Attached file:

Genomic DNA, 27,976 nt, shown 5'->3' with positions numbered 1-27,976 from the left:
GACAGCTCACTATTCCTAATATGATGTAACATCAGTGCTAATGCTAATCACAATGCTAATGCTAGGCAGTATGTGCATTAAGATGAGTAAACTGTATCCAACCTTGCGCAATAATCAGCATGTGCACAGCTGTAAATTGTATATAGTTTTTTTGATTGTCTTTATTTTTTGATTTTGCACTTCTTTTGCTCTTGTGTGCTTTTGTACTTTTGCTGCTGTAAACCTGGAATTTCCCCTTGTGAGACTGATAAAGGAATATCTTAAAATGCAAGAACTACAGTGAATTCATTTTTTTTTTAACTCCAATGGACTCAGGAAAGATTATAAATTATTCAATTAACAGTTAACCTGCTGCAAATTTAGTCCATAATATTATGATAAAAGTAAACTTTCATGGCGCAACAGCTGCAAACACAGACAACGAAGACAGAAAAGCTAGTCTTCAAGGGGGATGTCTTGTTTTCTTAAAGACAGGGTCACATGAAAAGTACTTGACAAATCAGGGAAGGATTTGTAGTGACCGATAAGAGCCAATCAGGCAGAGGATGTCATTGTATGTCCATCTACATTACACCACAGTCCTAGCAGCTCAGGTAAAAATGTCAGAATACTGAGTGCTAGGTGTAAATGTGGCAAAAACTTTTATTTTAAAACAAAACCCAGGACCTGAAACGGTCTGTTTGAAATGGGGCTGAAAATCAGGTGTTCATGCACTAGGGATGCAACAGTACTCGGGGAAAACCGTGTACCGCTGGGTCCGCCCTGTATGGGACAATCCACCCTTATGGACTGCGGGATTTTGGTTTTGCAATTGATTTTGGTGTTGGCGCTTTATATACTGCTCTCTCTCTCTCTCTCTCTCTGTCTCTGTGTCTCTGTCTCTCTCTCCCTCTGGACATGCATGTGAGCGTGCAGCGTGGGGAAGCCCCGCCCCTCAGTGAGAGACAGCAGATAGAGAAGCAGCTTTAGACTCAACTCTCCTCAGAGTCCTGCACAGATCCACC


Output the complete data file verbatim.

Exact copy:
Genomic DNA, 27,976 nt, shown 5'->3' with positions numbered 1-27,976 from the left:
GACAGCTCACTATTCCTAATATGATGTAACATCAGTGCTAATGCTAATCACAATGCTAATGCTAGGCAGTATGTGCATTAAGATGAGTAAACTGTATCCAACCTTGCGCAATAATCAGCATGTGCACAGCTGTAAATTGTATATAGTTTTTTTGATTGTCTTTATTTTTTGATTTTGCACTTCTTTTGCTCTTGTGTGCTTTTGTACTTTTGCTGCTGTAAACCTGGAATTTCCCCTTGTGAGACTGATAAAGGAATATCTTAAAATGCAAGAACTACAGTGAATTCATTTTTTTTTTAACTCCAATGGACTCAGGAAAGATTATAAATTATTCAATTAACAGTTAACCTGCTGCAAATTTAGTCCATAATATTATGATAAAAGTAAACTTTCATGGCGCAACAGCTGCAAACACAGACAACGAAGACAGAAAAGCTAGTCTTCAAGGGGGATGTCTTGTTTTCTTAAAGACAGGGTCACATGAAAAGTACTTGACAAATCAGGGAAGGATTTGTAGTGACCGATAAGAGCCAATCAGGCAGAGGATGTCATTGTATGTCCATCTACATTACACCACAGTCCTAGCAGCTCAGGTAAAAATGTCAGAATACTGAGTGCTAGGTGTAAATGTGGCAAAAACTTTTATTTTAAAACAAAACCCAGGACCTGAAACGGTCTGTTTGAAATGGGGCTGAAAATCAGGTGTTCATGCACTAGGGATGCAACAGTACTCGGGGAAAACCGTGTACCGCTGGGTCCGCCCTGTATGGGACAATCCACCCTTATGGACTGCGGGATTTTGGTTTTGCAATTGATTTTGGTGTTGGCGCTTTATATACTGCTCTCTCTCTCTCTCTCTCTCTGTCTCTGTGTCTCTGTCTCTCTCTCCCTCTGGACATGCATGTGAGCGTGCAGCGTGGGGAAGCCCCGCCCCTCAGTGAGAGACAGCAGATAGAGAAGCAGCTTTAGACTCAACTCTCCTCAGAGTCCTGCACAGATCCACC